Bookmark   August 12, 2011 at 1:43PM
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As soon as my seedlings emerge from the soil I put them in full, direct sunlight. Potting soil with a lot of peat should be able to keep the moisture in the soil that you won't need to water them until the next day or so. If I don't then my seedlings being to look like yours.

    Bookmark   August 12, 2011 at 10:37PM
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I put new seedling out in sunlight also but not sure that would be a good idea this time of year in most of the country. LInda

    Bookmark   August 12, 2011 at 11:30PM
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I don't think it's a good time for the rest of the country to grow tomatoes at this time of the year. Only areas that don't frost should be planting at this time.

    Bookmark   August 12, 2011 at 11:34PM
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missingtheobvious(Blue Ridge 7a)

Well, some of us have delusions that we're going to grow tomatoes indoors over the winter....

    Bookmark   August 13, 2011 at 12:37AM
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Oh, I never thought of that until now. Does that work?
I don't even have heating in my house. If it gets especially cold I have to sit in front of the oven.

    Bookmark   August 13, 2011 at 10:45AM
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missingtheobvious(Blue Ridge 7a)

This is my first try. The tomatoes will be in the basement, under the fluorescent lights I use for seedlings (with some grow lights added). The basement isn't that cold -- it's a walk-out basement with sun on the longer east wall. The plants will be atop an old workbench and away from the cement floor. If it isn't warm enough to set fruit, I'll add a couple of incandescent bulbs to raise the temperature in that area.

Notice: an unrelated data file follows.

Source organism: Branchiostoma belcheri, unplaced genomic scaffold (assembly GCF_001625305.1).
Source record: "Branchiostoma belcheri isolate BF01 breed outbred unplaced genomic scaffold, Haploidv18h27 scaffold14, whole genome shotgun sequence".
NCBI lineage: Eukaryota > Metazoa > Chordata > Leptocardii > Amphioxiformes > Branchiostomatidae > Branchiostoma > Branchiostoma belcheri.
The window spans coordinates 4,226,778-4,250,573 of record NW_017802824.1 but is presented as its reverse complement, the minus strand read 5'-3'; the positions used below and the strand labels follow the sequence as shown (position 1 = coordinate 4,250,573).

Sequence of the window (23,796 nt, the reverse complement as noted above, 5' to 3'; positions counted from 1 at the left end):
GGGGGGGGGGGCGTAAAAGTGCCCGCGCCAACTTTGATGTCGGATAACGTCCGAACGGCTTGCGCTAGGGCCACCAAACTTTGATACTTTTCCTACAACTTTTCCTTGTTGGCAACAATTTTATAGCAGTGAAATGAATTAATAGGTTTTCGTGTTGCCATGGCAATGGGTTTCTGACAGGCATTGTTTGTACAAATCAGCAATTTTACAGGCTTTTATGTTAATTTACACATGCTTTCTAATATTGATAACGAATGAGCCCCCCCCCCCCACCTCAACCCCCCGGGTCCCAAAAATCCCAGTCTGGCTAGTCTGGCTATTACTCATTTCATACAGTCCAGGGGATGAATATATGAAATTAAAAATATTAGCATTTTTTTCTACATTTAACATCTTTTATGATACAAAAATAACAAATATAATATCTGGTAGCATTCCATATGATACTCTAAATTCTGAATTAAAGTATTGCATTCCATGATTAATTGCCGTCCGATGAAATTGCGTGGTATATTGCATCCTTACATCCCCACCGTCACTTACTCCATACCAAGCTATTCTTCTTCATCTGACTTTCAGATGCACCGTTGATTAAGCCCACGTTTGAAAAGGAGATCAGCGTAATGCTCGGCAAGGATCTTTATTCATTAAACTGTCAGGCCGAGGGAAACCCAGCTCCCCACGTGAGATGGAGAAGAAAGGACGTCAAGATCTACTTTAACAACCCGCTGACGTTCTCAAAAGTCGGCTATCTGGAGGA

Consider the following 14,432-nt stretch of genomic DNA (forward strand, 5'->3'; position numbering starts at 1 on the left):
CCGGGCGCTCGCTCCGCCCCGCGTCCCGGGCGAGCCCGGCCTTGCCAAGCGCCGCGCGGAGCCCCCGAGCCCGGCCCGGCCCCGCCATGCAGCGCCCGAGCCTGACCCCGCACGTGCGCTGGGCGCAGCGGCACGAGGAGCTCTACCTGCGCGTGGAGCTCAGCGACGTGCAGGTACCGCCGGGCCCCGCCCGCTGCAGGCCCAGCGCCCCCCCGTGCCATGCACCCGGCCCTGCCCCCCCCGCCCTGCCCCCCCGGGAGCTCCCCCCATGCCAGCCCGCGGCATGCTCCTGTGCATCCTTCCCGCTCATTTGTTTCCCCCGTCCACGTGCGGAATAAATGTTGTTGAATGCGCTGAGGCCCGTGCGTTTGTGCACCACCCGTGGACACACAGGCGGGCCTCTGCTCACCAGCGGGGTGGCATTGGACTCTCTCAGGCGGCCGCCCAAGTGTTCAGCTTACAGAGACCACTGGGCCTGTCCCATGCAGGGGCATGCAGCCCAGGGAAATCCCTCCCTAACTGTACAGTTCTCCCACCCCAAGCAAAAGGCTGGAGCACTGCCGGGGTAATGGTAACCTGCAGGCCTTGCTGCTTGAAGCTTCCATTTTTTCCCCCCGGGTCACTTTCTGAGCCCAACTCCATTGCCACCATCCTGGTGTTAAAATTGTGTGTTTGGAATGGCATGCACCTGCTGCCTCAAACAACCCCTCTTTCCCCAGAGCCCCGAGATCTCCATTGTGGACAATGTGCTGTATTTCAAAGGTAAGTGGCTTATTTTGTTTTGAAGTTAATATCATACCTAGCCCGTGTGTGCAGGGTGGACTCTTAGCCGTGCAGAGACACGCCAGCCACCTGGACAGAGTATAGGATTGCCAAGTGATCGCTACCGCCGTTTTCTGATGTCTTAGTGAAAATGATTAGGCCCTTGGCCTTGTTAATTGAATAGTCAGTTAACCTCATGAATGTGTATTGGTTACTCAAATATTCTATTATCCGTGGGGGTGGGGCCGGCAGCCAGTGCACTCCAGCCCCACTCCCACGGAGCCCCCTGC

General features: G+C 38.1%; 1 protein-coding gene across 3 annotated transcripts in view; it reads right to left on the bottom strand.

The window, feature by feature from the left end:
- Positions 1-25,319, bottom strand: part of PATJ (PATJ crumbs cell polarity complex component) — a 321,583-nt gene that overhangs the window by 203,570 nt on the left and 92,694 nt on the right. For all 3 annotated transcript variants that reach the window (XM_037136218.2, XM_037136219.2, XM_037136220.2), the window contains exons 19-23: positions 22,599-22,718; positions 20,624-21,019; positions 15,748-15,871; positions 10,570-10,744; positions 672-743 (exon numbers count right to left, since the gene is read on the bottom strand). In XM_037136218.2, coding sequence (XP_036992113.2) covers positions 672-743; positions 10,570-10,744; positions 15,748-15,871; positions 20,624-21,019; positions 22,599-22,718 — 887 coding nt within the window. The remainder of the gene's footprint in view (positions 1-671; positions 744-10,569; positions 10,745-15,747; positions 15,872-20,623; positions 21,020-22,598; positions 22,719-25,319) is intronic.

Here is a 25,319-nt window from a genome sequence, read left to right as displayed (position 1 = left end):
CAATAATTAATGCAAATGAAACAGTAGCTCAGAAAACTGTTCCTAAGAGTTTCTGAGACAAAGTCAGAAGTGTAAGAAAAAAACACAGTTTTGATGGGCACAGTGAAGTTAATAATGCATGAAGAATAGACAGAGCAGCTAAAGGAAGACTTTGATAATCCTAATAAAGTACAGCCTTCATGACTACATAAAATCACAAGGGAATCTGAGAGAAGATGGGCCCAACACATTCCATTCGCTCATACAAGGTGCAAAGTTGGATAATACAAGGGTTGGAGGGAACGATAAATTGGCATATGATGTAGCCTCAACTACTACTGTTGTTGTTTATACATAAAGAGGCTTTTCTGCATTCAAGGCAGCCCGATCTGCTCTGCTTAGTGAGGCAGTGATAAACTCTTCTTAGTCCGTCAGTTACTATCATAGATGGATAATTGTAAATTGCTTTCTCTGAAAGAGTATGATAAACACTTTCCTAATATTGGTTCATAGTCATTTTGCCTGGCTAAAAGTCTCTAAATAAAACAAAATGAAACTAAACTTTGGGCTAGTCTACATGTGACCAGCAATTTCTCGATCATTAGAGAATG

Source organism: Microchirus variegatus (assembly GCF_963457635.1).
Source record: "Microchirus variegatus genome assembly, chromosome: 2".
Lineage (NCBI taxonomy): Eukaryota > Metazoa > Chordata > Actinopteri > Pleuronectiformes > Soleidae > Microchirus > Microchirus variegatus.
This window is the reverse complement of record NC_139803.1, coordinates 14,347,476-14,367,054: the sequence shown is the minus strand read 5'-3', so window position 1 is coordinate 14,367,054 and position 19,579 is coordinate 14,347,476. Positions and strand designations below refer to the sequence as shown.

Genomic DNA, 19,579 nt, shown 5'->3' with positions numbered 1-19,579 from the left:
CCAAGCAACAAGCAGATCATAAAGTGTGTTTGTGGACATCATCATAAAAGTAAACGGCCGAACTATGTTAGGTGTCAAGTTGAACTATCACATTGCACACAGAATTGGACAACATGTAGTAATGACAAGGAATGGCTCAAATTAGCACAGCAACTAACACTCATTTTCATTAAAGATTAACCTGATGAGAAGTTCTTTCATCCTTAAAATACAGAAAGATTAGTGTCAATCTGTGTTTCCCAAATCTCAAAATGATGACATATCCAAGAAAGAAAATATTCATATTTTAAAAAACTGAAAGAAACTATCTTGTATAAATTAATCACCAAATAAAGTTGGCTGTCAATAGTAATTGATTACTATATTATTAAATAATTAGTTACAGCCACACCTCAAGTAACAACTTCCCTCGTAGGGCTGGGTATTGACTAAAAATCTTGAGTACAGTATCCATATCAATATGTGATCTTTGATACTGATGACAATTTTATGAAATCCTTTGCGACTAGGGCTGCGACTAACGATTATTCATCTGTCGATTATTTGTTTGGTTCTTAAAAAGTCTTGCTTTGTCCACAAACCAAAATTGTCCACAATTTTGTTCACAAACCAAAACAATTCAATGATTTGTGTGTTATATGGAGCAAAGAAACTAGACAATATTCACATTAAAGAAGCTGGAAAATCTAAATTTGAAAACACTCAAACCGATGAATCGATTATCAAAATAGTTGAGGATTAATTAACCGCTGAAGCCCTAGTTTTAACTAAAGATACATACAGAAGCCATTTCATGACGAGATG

If fruit still doesn't set, I can bring two or three of the smaller plants upstairs. Unfortunately, this house has tiny windows: the most useful are on the east side; none on the south and only one possibility on the west. There's nowhere upstairs to add fluorescents easily.


awsumth, if it's cold enough to sit in front of the oven, you might want to buy a portable space heater and a good extension cord. There are some very efficient, inexpensive ones available, which are small enough not to take up much room in your storage area the rest of the year. Then you could have a warm spot wherever you are in the house. Just be sure to keep it away from anything flammable, and never leave it on when you're not there.

    Bookmark   August 13, 2011 at 11:54AM
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zzackey(8b GA)

We had a pepper plant inside and it stayed alive. Our house isn't cold and it had a bright window. I think you would need a well heated greenhouse to achieve what you want to do.

    Bookmark   August 13, 2011 at 4:59PM
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missingtheobvious(Blue Ridge 7a)

zackey, I've had no problems growing seedlings under fluorescents in the basement -- not simply starting them, but growing them to 8" height. These tomatoes will have additional fluorescents (grow lights) and if needed, some incandescents for local heat. Other people grow tomatoes (for fruit) in basements, so I think I have some chance it will work.

Perhaps you will feel better knowing that the other end of the basement is in the same heating zone as the newer part of the upstairs; it's not enough to keep the entire basement as warm as the upstairs, but it does make a difference.

    Bookmark   August 13, 2011 at 9:53PM
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It is always a good time for all of us to start seed. Where is the loss? I understand your view, better yet the fact you bring up. But if everyone north of the Mason/Dixon line were to plant a transplant right now, I would bet there would be some tomatoes. Broad statement, but there is nothing wrong with planting something against all odds and watching it die...and learning from it through documentation. Better yet, watching that strong one out of the bunch that just refuses to fail.

Take care,

    Bookmark   August 14, 2011 at 11:16PM